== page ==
Just as well that the migration of theatre to online outlets is still filling some of the gaps. In the last year, like most of us, I’ve watched countless online broadcasts of archive shows; I’ve watched new pre-recorded theatre shows; and I’ve watched live-streams of theatre productions that were being staged without a physical audience (from Southwark Playhouse and the Old Vic, among others), and others that had an audience present (from Chichester).

On Sunday, I found myself watching three online shows back-to-back, including this year’s WhatsOnStage Awards show, which like the Oliviers, came from an otherwise unoccupied theatre (though WhatsOnStage streamed from Battersea’s Turbine Theatre, whereas the Oliviers came from the Palladium). Essentially a musical theatre cabaret, amongst those featured were Dom Hartley-Harris and Alex Thomas-Smith [pictured above left], performing “I’ll Cover You” from Rent that they did at Manchester’s Hope Mill Theatre last year immediately before the shutdown that was subsequently re-purposed for digital broadcast, and Lizzie Bea, [pictured above right], who is going to star in Hairspray at the Coliseum.

I also watched a pre-recorded stream of Leicester’s Curve concert performance of The Color Purple [pictured above], which I actually had bought a ticket to attend in person back in December, but was postponed, and then re-purposed as a screen-only revival.

And I tuned in, as I do every Sunday, to Seth Rudetsky’s utterly wonderful live cabaret talkshows with Broadway stars, modelled on a live series he originated in Provincetown and which had been the joy of many summers there. Part of the joy was their utter intimacy: held in the town’s ArtHouse cinema, which seats less than 200 people, it was really like being in a living room with them.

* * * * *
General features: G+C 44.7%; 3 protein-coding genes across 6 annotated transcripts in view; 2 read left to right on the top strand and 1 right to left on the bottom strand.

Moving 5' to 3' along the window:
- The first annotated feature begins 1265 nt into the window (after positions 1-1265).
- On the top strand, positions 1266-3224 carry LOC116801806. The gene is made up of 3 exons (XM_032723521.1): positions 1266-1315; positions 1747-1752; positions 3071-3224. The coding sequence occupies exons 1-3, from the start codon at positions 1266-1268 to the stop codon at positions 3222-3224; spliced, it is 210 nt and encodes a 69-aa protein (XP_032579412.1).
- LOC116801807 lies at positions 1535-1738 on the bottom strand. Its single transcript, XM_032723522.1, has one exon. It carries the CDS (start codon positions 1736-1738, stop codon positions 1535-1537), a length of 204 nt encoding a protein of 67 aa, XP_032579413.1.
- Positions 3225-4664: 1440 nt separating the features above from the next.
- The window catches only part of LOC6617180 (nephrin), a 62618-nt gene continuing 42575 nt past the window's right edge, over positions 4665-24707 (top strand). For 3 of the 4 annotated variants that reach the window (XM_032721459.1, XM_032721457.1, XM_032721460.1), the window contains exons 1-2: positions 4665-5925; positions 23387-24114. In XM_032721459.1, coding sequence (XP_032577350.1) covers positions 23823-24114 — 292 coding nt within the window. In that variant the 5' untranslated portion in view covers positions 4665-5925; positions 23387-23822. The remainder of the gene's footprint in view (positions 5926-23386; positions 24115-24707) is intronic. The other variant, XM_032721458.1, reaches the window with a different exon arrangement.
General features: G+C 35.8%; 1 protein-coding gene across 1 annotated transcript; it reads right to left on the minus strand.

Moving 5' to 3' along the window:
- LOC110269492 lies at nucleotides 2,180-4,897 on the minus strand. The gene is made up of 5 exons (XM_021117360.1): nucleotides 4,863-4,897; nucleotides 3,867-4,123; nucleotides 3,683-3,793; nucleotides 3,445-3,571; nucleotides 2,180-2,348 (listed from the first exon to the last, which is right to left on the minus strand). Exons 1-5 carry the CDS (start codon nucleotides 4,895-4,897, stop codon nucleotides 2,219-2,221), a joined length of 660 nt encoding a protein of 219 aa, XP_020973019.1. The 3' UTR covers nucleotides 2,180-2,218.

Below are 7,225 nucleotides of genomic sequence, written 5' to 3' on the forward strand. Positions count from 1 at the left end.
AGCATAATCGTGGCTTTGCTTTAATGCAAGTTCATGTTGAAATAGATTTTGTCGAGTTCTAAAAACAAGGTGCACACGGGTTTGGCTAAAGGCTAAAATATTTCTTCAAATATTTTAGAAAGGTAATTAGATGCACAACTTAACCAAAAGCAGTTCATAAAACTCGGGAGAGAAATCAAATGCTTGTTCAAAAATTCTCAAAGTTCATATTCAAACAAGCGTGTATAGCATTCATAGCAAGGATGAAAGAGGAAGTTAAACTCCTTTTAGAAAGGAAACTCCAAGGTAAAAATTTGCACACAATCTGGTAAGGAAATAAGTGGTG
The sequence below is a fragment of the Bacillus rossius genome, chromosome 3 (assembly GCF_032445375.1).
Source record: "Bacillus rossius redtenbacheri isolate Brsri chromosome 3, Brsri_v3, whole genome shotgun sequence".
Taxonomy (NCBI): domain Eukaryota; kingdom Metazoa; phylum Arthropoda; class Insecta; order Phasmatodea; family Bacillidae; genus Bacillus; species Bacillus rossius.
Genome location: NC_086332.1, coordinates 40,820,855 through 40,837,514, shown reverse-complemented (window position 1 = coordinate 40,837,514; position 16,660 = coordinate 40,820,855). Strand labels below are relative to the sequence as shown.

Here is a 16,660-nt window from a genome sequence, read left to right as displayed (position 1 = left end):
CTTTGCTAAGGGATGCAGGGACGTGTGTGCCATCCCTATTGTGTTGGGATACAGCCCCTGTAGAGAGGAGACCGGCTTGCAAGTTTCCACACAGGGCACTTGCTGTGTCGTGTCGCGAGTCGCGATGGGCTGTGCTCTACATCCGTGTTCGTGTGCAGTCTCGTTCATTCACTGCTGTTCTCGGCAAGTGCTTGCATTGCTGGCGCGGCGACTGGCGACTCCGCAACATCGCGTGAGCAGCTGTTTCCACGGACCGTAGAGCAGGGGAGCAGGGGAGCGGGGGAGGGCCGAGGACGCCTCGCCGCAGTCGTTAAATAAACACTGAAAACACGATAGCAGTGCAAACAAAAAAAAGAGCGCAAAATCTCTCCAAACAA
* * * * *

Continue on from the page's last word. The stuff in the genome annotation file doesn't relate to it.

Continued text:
Now, we’re ACTUALLY in their living rooms (or studies), as they live stream with Seth (in his New York apartment), and somehow the technology brings them together (it’s remarkable how they’re able to synch the sound so Seth can accompany them on his electric piano in New York, and there’s no time lag so they can sing in synch with him). His star on Sunday was marvellous Emily Skinner [pictured with him above], the original radiant co-star of Side Show, a musical about conjoined twins (it received its belated London premiere at Southwark Playhouse a few years ago); and next Sunday I can’t wait to see Jackie Hoffman, a New York musical theatre clown (in the traditions of Carol Burnett and Madeleine Kahn) whose Twitter account is one of the most hilarious of any I know.


And when she goes for her COVID vaccine, she notes:

If anything gets us through these next few months, it’ll be this kind of spirit.

And it helps to keep my own up. I’ve been open in my social media and columns I’ve written about my own mental health challenges across the years, and not just during this crisis; but I’ve used the opportunity of the time that has opened up to invest a lot more in personal recovery programmes.

I was already a long-standing member of one addiction fellowship (alas, there isn’t one for theatre addiction, though its part of the same thing, ultimately: a need to escape my own existence into another world). In the summer of 2019, I also stumbled into another fellowship, that deals in family-of-origin trauma. (We often talk in 12-steps of our Higher Power; this isn’t necessarily God, but a higher power of our own understanding, something bigger than ourselves. And I honestly do believe, that unless we’re the ultimate narcissist, we have to acknowledge that we’re not the sole author of own destinies).

This new fellowship is transforming my life daily. I’ve come to a new peace with my past — and it is enabling to move beyond grief and isolation to a new kind of clarity about how I’ve been treated, both personally and professionally, in the past.

Part of that new-found freedom that has resulted is that I am now channelling all my writing through this website. The challenges of this last year haven’t defeated me; they’re just made me more determined.